By: Erika Hoopes, Wildfire Communication and Prevention, Everglades National Park
In May 2020, Everglades National Park was in the height of fire season. South Florida was one of the first areas in the country to enter fire season following the COVID-19 pandemic declaration. The wetland sloughs dried up and the higher elevation tree hammocks had minimal moisture to protect them from wildfires. Staff responded to several large fires with the potential burn into communities and across major highways, mobilizing quickly to fight these fires, sometimes late into the night and for days at a time. Additional crews from multiple agencies were called in to assist.
To ensure continued safety of firefighters, Everglades Fire and Aviation, in coordination with local corporators, applied the most current COVID-19 CDC guidance to established staffing plans, mitigation measures for fire operations, and updates to fire suppression job hazard analyses (JHAs). Plans were evaluated and updated throughout the fire season. Mitigations included implementing virtual briefings, creating a virtual ICP and treating engine modules, aviation modules, and overhead as “family units” or “modules as one,” which separated resources to limit spread of any potentially exposed personnel. All worked hard to social distance and stay within their unit. This strategy was adopted in several other NPS units both in fire and park management operations as well.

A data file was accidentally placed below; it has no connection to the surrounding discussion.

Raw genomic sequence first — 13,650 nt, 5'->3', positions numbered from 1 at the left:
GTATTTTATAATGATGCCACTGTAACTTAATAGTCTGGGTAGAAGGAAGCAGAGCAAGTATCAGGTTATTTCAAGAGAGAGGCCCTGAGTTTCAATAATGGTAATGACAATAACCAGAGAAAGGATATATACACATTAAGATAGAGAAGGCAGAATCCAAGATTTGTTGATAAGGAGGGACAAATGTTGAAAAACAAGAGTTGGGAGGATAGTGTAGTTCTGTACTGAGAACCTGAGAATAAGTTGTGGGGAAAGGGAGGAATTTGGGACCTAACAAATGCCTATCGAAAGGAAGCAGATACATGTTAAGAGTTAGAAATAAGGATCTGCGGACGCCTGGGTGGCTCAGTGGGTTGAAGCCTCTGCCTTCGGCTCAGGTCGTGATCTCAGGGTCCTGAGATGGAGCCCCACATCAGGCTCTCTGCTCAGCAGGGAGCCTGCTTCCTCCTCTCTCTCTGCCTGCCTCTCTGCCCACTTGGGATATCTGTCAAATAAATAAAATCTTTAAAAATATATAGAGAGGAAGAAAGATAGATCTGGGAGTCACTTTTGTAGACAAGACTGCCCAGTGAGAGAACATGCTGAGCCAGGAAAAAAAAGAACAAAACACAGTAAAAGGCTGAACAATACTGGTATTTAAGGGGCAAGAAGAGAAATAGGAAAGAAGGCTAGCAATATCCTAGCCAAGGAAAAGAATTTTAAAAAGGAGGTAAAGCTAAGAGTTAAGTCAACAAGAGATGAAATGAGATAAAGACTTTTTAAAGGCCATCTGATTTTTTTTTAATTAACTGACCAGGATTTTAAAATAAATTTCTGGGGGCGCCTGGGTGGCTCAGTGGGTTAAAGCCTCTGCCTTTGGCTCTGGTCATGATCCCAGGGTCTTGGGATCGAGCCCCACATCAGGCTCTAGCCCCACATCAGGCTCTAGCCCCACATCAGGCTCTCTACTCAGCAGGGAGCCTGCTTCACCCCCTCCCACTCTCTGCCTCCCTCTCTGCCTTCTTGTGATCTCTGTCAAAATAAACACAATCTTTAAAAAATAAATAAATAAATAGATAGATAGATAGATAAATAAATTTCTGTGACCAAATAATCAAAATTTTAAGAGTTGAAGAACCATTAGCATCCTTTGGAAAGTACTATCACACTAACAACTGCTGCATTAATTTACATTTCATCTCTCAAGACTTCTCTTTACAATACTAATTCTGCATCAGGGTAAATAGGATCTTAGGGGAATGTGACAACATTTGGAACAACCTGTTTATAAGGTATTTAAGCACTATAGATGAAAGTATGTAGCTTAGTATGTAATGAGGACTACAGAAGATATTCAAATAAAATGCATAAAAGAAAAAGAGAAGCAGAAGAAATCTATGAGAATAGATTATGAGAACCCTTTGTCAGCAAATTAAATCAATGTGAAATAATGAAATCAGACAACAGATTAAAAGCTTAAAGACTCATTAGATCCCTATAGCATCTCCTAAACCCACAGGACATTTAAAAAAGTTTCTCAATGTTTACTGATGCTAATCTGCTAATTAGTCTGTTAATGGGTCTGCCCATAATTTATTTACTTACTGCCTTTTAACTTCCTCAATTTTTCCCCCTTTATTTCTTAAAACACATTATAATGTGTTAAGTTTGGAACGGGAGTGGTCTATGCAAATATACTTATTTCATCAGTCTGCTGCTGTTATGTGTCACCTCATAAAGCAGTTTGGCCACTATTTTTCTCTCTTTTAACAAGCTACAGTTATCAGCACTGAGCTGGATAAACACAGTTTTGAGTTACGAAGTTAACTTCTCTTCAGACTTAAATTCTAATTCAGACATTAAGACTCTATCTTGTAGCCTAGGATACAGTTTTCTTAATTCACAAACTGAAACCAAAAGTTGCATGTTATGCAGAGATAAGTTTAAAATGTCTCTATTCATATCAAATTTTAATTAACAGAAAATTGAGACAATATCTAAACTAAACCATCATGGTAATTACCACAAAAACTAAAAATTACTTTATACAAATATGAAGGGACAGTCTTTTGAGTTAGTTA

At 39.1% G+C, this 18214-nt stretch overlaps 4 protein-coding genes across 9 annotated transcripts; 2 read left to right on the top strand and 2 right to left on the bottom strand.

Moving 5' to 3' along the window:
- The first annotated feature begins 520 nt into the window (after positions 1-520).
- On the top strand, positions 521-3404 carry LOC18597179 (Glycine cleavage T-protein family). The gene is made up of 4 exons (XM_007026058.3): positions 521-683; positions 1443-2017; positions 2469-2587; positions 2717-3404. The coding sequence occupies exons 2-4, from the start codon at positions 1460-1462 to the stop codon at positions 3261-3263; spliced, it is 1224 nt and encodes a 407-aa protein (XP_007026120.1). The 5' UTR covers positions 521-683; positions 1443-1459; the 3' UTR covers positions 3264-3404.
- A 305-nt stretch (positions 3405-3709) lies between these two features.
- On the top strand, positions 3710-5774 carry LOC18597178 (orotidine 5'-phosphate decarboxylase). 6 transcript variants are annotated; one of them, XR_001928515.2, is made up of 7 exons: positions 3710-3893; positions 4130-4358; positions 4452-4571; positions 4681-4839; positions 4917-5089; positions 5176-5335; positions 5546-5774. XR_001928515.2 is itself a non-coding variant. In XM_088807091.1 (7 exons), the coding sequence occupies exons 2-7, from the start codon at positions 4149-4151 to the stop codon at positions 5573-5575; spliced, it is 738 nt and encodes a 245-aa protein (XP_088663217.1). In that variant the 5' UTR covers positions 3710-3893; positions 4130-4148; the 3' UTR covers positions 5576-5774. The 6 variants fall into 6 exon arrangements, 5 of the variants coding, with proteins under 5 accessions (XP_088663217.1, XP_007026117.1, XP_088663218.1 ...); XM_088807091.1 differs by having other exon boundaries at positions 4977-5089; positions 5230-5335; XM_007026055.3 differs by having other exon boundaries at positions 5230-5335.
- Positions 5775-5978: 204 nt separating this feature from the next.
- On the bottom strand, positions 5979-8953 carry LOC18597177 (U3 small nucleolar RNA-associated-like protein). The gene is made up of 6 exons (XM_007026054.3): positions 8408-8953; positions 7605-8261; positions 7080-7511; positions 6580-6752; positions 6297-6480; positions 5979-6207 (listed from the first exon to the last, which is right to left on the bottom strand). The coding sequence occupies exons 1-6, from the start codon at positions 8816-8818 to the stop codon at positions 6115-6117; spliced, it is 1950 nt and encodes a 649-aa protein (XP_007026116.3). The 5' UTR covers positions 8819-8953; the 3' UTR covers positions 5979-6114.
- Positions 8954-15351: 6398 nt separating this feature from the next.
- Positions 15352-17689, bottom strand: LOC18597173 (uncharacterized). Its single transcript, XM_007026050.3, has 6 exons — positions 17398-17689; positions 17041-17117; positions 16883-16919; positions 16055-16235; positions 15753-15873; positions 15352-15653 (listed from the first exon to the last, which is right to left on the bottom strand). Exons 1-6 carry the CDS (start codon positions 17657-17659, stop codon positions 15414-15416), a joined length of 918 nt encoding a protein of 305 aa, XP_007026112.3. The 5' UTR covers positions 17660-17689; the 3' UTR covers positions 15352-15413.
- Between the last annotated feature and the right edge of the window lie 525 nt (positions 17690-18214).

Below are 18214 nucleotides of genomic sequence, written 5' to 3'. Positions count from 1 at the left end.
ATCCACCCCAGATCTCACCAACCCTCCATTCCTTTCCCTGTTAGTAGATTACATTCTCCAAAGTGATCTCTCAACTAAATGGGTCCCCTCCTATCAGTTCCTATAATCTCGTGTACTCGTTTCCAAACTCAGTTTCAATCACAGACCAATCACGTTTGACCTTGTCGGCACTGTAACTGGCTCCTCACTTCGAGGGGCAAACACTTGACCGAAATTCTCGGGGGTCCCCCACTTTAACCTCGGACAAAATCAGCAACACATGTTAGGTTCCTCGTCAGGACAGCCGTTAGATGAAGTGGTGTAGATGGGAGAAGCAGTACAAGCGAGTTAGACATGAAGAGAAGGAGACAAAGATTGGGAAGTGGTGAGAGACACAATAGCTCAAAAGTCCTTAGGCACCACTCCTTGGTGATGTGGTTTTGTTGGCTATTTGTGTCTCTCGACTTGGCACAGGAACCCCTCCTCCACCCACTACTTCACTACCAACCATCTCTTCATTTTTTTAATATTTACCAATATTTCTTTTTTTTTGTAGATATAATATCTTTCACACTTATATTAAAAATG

Throughout the 2020 fire season, 19 wildfires burned nearly 60,000 acres in and around Everglades National Park. Several of these fires, the Narrow Ditch, Sunday Afternoon, Moonfish, and Guava Fire were large and complex. Everglades National Park joined forces with Big Cypress National Preserve on the cross-boundary human-caused Moonfish fire. All fires threatened valuable NPS and community resources including communities at risk, threatened and endangered species habitat, and significant archaeological and cultural sites. In addition, fire managers had heightened awareness and concerns with smoke impacts and potential respiratory health implications in local communities within Miami-Dade, Collier, and Broward counties, including the entire Miami metropolitan area, all of which were experiencing extremely high numbers of COVID-19 cases at the time. Despite the extreme dry conditions and potential for rapid fire growth, Everglades Fire and Aviation and partners aggressively suppressed all fires by heavily relying on aviation resources which kept fires relatively small and limited smoke impacts to surrounding communities.
During the 2020 fire season, as Everglades firefighters suppressed the wildfires, they were also preparing to conduct more prescribed fire operations. Despite the gravity of the pandemic, the life of a firefighter keeps moving.